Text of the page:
- If a test scenario happens to include a number of requirements, make sure that they’re assessed in isolation as well so as not to miss anything.
- Organize the scenarios into logical groups to facilitate planning and execution and to prioritize them according to their business impact and risk assessment.
- Create test scenarios that cover both positive and negative scenarios. The former validates expected behavior and successful execution, while the latter focuses on handling errors and unexpected user inputs.
- Keep them aligned with any changes in requirements, and regularly review the scenarios to ensure their accuracy and effectiveness.
Difference between Test Scenario and Test Case
It’s simple: a test scenario includes test cases! If test scenarios are written based on the requirements, then test cases are created based on a test scenario! So, essentially, a test case is a set of certain actions that need to be taken to verify a particular feature. That’s why the difference is often explained in the following way: a test case answers the question “How to test?”, and a test scenario answers “What to test?”.
Let’s briefly cover test scripts as well to get rid of any confusion connected to QA terms altogether. Look, a test script is comprised of the biggest number – out of all three – of details for documenting testing. Usually, they consist of specific steps, actions, and expected results. Test cases provide fewer details, providing more flexibility in terms of steps to be taken for testing, and test scenarios give only a concise, light description of what is to be tested.
Now that we’ve sorted everything out, let’s look at the real test scenario examples.
8 Examples of Test Scenarios and Test Cases
Let’s imagine we have an email app to test. The number of test scenarios can be huge, and in the case of complex apps, you need to consult with other stakeholders and get their approval about their priorities. Here are some of the scenarios we can create:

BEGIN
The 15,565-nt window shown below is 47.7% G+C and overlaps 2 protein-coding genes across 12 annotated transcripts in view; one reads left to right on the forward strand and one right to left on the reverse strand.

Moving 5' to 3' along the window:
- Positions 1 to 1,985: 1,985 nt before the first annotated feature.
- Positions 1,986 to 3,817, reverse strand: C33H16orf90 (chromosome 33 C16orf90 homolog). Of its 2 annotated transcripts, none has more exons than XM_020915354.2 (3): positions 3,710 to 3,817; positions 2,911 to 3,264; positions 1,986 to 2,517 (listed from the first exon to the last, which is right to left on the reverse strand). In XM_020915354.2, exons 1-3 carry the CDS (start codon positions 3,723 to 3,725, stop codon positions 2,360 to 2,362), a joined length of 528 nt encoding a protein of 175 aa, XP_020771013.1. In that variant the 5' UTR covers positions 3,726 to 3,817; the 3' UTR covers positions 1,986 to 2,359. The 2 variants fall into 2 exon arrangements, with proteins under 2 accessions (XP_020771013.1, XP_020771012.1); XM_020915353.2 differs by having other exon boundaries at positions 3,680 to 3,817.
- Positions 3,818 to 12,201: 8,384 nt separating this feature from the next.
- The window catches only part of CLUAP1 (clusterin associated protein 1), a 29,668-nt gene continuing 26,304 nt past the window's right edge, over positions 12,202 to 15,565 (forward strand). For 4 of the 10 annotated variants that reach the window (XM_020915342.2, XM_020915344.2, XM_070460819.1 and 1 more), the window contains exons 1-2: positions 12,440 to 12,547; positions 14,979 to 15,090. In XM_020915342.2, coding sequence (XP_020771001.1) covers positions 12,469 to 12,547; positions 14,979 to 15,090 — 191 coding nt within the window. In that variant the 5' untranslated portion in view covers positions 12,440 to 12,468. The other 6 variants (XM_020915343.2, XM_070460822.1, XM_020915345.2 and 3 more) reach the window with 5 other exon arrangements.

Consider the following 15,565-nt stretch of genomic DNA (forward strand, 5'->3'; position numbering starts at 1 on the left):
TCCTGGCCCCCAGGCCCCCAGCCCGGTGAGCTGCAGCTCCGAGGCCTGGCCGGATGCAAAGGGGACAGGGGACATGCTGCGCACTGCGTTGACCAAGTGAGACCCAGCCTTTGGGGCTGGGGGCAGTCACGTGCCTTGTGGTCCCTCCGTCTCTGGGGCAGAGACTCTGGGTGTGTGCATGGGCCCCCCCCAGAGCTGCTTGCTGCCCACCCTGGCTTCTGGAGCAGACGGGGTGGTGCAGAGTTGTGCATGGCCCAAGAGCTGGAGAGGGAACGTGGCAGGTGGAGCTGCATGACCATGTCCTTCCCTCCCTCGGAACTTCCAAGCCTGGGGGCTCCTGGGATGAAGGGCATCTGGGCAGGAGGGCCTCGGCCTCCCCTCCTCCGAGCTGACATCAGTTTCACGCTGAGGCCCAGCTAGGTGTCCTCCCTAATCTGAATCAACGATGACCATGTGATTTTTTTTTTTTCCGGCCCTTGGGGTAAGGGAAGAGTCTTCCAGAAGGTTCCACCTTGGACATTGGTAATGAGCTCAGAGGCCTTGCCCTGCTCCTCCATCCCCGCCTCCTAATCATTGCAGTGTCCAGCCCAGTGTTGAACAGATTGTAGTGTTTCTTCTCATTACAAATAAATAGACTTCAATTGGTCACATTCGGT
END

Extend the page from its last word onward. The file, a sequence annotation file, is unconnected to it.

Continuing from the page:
- Check that the email’s subject and date are in bold and that the preview of the email is in italics.
- Verify that users can save drafts of their emails for later editing and sending.
- Verify that users can create, rename, and delete email folders for organizing their messages.
- Validate that users can send and receive email attachments.
- Verify that users can sort emails based on different parameters.
- Ensure that users can forward emails received to other recipients.
- Check that the app syncs properly across multiple devices.
- Verify that users can apply filters to organize and manage their emails.
Remember that each scenario is comprised of test cases? Let’s enlist some test cases for the scenario “Verify that users can send an email successfully”.
- Ensure that a user can send an email with attachments.
- Validate that a user can send an email to a valid recipient.
- Check that a user can send an email to multiple recipients.
- Verify that a user can’t send an email without specifying a recipient.
- Verify that a user can send an email with carbon copy (CC) and blind carbon copy (BCC) recipients successfully.
- Validate that a user can send an email successfully without specifying a subject.
These test cases, in turn, will be comprised of test steps.
A Typical Test Scenario Template
Usually, a tester includes the following fields in a test scenario document:
- User Story ID or Requirement ID;
- Test Scenario ID;
- Description of the test scenario;
- Number of test cases to perform;
A lot of confusion may come from a mere misinterpretation of one ostensibly transparent term. Moreover, it turns out that there are a lot of intricacies when it comes to its application. That’s why you should always double-check if you understand everything correctly, as it’s one of the essential parts of successful software application testing. In some cases, writing clear test scenarios only adds to the cohesiveness of the whole process, while in others it may inhibit the agility of the development team. So, it all depends on the peculiarities of a project.
If you’re wondering if running test scenarios with all their numerous testing cases and steps can be automated or not, the answer is yes. At least, for the most part. Special no-code tools like DogQ allow you to write and perform all the test cases within a scenario, schedule them, and send the results to all the engaged team members.
All in all, test scenarios are usually written by testers or business analysts according to a template similar to the one provided above, and implementing the tips we’ve mentioned will certainly enhance your testing strategy. Take a look at other articles in our blog to learn even more useful details about modern QA practices!